Lessons From a Rebel Entrepreneur

Richard_Branson_profile_WBF_LincolnCenter_2015No one would ever say Richard Branson does not dream big. Infusing every new project with a sense of adventure and fun, Branson is an unmatched “multipreneur,” who has made billions by doing things his way. He is the only person to have built eight billion-dollar companies in eight different sectors. His story is one of creation, disruption and bringing dreams to life. He has developed businesses in music, air travel, trains, health, finance, mobile, radio, hotels, festivals, publishing and even hot air balloon operating – giving just a taste of his insatiable appetite for building ventures and creating value. Throughout his career Branson has also looked for entrepreneurial ways to provoke positive change in the world, and most of his time is now spent working for the non-profit foundation Virgin Unite to tackle tough social and environmental problems and striving to make business a force for good.

Despite big dreams, big earnings and big businesses, the legendary entrepreneur said, “I am a great believer that small is beautiful.” He believes it is important to know the names and strengths and weaknesses of every person in the building. Once his record companies had about 100 people in the building he would take the number two people in each area and make them the number one person in the same area of a new company in a new building. These companies would fall under the same corporate umbrella but would operate as individuals, even competitors. “I think if we would have had 700 people working in one building, we would never have been anywhere near as successful,” said Branson, advising big companies to stand back and ask if they’d be better off if they broke into two, or three or four.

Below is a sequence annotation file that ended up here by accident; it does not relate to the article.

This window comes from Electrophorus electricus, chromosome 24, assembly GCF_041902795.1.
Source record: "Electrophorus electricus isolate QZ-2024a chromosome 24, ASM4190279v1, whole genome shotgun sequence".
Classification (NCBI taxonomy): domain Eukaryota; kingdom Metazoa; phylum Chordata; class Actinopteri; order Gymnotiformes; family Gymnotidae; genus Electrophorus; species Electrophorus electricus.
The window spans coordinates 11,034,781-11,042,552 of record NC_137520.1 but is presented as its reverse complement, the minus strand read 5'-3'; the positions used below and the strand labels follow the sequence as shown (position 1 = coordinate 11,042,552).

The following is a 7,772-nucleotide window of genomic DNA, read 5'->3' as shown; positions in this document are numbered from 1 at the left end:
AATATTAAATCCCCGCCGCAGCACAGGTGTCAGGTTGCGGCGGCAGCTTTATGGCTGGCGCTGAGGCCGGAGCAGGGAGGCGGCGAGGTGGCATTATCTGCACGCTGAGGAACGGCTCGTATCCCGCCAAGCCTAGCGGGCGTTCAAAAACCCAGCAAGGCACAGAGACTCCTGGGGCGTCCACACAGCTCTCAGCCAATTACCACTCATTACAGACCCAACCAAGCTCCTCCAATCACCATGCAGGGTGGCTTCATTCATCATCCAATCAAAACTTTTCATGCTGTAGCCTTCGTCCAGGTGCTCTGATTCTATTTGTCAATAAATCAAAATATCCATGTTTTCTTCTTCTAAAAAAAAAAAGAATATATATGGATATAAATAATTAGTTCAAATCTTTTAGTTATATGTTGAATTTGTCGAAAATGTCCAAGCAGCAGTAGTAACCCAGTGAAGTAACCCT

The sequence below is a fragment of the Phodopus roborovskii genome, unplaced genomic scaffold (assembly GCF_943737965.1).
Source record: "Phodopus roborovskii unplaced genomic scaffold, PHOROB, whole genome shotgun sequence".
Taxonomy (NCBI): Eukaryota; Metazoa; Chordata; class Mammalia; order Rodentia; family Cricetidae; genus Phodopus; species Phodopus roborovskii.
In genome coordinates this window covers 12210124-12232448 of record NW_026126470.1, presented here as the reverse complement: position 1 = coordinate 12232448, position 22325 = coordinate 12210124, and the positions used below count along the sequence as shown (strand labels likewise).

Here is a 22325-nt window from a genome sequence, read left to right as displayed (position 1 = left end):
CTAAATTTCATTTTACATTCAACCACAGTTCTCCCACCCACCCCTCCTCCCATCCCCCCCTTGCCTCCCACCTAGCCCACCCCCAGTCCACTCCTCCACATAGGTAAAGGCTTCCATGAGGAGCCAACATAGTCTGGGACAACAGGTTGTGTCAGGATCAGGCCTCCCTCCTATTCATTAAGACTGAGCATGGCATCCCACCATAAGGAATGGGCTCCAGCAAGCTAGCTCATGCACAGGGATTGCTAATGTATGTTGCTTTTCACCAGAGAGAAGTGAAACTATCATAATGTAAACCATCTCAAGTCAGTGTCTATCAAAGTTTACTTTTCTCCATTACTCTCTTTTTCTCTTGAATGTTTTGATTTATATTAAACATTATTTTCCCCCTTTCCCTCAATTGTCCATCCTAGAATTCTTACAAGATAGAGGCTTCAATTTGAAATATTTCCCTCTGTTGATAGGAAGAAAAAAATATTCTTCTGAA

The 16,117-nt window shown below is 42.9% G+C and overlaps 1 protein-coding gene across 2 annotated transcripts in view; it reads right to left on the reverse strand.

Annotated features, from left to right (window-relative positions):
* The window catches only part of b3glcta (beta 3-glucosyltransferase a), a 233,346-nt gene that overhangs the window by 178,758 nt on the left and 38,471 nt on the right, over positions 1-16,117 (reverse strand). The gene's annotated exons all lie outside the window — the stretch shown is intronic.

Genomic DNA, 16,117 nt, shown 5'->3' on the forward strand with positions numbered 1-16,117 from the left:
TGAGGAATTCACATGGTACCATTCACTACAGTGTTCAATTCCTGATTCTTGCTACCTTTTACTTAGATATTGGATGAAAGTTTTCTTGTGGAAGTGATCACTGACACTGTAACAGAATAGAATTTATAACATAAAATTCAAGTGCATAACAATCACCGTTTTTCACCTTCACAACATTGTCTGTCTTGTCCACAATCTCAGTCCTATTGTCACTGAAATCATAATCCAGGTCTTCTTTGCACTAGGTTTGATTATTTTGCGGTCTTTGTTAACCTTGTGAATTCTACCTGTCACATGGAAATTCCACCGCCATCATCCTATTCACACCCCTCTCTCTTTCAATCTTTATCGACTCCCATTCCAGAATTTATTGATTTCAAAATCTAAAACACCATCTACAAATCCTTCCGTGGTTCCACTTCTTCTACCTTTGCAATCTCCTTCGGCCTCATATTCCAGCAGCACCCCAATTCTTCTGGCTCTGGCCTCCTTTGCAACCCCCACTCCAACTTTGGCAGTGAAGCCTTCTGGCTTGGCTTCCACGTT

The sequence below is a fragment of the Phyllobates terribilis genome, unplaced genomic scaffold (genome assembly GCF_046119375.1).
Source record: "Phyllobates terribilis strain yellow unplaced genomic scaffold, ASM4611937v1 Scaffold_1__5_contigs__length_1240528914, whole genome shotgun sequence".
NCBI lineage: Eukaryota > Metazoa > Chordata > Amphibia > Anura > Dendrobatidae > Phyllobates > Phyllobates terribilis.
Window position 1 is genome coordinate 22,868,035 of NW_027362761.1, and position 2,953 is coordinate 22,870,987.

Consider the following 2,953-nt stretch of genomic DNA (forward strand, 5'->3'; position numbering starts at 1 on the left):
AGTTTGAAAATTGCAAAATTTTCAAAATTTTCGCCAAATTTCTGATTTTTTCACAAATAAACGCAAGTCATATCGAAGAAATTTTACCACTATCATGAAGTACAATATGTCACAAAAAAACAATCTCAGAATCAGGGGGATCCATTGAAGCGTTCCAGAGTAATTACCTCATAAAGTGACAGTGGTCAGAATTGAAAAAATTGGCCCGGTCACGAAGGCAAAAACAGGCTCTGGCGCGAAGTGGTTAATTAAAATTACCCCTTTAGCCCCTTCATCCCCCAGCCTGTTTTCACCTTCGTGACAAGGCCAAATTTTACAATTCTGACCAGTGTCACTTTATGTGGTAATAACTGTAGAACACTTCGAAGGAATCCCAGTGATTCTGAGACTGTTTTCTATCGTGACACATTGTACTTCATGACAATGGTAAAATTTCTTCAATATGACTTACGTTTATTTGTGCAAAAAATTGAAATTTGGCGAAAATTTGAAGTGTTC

One belief that Branson attributes to his success is understanding the art of delegation. Too many people think only they can run their company, but Branson understood early on that was not true. “A lot of people who start companies never learn the art of delegation. They try to cling on and do everything themselves. What they should be doing is taking the time to find people who are better than themselves.” Branson physically removed himself from the building because people always want to see the top person in the building. They may not have done everything exactly the same, but they did well, enabling him to focus on the bigger picture.

This article is reserved for our basic members. Become a basic member for free, or login if you are already an ExecuNet member.

Basic members can access and apply to select jobs on our web site, can access select articles, webinars and videos in ExecuNet's Leadership Exchange and Career Center, have access to our career strategists and can be found by hundreds of executive recruiters. Learn more about an ExecuNet membership.


William Flamme

William Flamme

William Flamme is ExecuNet's Marketing Content Manager, where he is responsible for developing engaging career, job search, and leadership insight and delivering executive-level content across the various properties under the ExecuNet brand. Prior to joining ExecuNet in 2008, Will earned a master's degree in education and taught fifth grade and sixth grade. As a teacher, he deepened his appreciation for the written word and mastered skills necessary for managing writers who sometimes view deadlines as homework.

1 Reply to "Lessons From a Rebel Entrepreneur"

  • Akin Fadeyi
    February 26, 2016 (3:05 pm)

    Thanks for mentoring and the encouragement that you have given to me and your leadership.
    I really appreciate it.

    Akin Fadeyi.